The Proposal goes to great lengths to depict the GHG emissions disclosures as normal, traditional SEC disclosures about the business and financial prospects of the disclosing company. The Proposal argues that GHG emissions information is important to investment decisions because it can be useful in conducting transition risk analysis. Transition risk is an actual or potential negative effect on the business or financial statement items of a company from regulatory, technological, or market changes addressing the mitigation of or adaptation to climate changes, such as changes in law or policy or reduced market demand for a product. Emission disclosures “would allow investors to identify registrants whose assets may be more likely to become obsolete or non-performing or lose economic value ahead of their anticipated useful life due to a potential transition to a lower-carbon economy.”
The reasoning to justify emissions disclosures is different from the purpose of the typical required disclosure. GHG emissions have no direct, immediate effect on a company. They are not like a decrease in revenue, an increase in salary expense, or the introduction of a new product. The effect on the company and the benefit of disclosure to investors are hypothetical and dependent on a series of contingent events. The SEC’s justification for the disclosure is that governments, regulators, or consumers might take action against GHG emissions that might cause a negative financial effect at the company that might be significant to a reasonable investor. The reliance on this series of possibilities is on top of the reliance on the uncertain and imprecise methods for calculating GHG emissions. The chain connecting an undependable disclosure of GHG emissions to a material financial effect on the disclosing company is long and speculative.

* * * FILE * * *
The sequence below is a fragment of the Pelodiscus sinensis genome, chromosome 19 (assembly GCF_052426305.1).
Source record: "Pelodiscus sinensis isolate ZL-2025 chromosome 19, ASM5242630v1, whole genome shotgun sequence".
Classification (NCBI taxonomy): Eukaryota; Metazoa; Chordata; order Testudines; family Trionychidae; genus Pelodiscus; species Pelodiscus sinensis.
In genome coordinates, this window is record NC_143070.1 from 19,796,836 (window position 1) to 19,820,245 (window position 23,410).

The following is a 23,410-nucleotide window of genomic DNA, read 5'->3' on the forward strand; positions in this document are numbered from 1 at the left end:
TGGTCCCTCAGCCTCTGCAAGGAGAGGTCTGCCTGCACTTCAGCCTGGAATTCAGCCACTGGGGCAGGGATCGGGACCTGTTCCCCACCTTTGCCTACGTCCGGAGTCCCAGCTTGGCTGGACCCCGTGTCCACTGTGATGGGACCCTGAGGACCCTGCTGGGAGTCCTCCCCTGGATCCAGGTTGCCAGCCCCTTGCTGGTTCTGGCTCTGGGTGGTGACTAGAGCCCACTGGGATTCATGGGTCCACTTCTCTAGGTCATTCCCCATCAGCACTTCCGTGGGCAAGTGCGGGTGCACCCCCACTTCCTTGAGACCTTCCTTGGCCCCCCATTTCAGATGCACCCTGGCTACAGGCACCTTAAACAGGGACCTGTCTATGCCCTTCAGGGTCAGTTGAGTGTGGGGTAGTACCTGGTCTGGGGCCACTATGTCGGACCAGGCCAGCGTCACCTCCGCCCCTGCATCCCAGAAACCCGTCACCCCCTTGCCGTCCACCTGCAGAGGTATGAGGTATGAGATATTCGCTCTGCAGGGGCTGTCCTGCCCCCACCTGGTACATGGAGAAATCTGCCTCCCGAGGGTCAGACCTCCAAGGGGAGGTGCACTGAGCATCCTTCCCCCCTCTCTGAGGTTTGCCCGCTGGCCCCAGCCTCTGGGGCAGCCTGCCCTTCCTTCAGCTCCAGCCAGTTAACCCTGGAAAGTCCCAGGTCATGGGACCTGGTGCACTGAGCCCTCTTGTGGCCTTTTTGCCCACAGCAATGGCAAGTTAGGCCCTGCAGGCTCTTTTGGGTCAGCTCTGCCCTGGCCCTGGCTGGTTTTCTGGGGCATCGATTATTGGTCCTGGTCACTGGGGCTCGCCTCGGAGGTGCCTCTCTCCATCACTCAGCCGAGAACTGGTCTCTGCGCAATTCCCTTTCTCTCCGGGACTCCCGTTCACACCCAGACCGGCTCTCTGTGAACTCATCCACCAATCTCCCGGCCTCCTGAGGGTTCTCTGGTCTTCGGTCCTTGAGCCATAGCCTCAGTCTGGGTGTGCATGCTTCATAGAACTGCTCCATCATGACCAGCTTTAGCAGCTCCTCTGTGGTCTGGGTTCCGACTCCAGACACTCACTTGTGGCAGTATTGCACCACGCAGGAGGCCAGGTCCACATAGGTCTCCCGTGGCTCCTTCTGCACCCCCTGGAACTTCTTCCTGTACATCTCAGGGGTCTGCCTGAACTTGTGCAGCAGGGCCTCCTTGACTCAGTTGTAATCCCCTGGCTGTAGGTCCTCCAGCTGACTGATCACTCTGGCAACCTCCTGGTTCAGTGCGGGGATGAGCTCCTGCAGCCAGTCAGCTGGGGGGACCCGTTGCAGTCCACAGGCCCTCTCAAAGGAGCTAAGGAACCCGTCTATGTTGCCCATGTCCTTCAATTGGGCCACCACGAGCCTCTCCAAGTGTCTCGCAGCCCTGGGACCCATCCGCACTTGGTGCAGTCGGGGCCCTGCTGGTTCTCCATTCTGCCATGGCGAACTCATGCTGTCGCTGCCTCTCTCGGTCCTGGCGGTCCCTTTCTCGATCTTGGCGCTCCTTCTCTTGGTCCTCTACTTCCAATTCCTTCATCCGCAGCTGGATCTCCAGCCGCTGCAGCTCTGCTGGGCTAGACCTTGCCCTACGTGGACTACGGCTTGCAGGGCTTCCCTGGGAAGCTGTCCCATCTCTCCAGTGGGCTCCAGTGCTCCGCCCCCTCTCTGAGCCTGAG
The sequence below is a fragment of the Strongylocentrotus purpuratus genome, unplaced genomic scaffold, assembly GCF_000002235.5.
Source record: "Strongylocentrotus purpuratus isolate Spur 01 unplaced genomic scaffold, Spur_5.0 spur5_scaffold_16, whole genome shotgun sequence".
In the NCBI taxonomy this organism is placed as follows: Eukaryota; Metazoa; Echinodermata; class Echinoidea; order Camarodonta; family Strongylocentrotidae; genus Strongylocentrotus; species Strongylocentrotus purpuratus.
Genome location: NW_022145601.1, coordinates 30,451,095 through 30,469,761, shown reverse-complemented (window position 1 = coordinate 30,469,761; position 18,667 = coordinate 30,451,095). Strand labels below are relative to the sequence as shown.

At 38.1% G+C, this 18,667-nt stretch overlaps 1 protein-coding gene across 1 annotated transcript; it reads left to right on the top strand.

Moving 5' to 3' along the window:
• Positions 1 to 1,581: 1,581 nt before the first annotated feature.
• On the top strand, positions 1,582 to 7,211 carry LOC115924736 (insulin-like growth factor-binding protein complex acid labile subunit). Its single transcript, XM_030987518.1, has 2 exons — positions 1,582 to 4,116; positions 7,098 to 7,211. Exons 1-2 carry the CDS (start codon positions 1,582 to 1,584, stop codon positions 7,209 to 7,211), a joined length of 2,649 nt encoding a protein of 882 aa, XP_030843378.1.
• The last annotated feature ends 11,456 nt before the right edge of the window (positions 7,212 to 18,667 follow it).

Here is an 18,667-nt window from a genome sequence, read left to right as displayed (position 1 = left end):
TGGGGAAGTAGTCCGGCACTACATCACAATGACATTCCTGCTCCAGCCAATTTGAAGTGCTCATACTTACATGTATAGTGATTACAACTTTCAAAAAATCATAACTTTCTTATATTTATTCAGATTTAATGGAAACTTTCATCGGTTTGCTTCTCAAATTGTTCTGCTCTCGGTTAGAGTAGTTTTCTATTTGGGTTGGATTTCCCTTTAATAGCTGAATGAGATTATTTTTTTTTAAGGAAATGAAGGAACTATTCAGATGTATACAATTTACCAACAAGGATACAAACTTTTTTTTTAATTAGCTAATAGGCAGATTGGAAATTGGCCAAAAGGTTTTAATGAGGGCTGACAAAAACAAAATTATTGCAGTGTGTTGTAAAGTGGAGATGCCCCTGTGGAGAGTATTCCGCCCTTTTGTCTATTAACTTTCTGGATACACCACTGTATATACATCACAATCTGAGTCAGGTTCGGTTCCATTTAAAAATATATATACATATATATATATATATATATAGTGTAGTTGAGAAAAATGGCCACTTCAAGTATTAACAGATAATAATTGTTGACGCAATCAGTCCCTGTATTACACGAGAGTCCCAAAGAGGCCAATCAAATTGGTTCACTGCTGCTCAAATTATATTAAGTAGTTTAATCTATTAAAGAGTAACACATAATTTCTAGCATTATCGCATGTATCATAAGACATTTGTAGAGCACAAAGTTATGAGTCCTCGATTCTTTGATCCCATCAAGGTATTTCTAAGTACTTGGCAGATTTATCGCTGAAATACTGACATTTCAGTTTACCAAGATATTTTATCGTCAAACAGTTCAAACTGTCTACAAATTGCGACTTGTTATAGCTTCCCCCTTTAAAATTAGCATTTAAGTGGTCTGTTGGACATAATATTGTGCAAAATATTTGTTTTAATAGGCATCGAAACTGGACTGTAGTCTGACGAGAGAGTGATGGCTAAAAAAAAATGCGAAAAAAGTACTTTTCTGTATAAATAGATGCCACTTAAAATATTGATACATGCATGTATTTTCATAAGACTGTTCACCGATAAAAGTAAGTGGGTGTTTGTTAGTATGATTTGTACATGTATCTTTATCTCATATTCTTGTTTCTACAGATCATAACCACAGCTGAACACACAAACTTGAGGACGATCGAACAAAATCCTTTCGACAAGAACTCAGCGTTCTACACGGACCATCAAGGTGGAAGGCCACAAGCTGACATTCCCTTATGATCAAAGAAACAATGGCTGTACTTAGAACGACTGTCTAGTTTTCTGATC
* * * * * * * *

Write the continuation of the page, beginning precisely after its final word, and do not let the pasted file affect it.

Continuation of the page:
The outward look and the speculative nature of requiring disclosure of GHG emissions make that disclosure obligation different from nearly all other mandatory SEC disclosures. That is another reason to doubt that the SEC currently has authority to require a company to disclose GHG emissions.
The Proposal would require some larger filers to include an attestation from a third party of the company’s GHG emissions report. Imposing that duty is well outside the boundaries of the SEC’s statutory authority. The securities statutes do not allow the SEC to order companies to obtain and disclose a third-party attestation of GHG emissions. When Congress wants to give the SEC power to order third-party verifications, it will do so explicitly in a statute, such as the securities statutes providing for the use of public accounting firms. The SEC regulations cited in the Proposal as examples of the use of experts to review specialized quantitative data do not require third-party verification.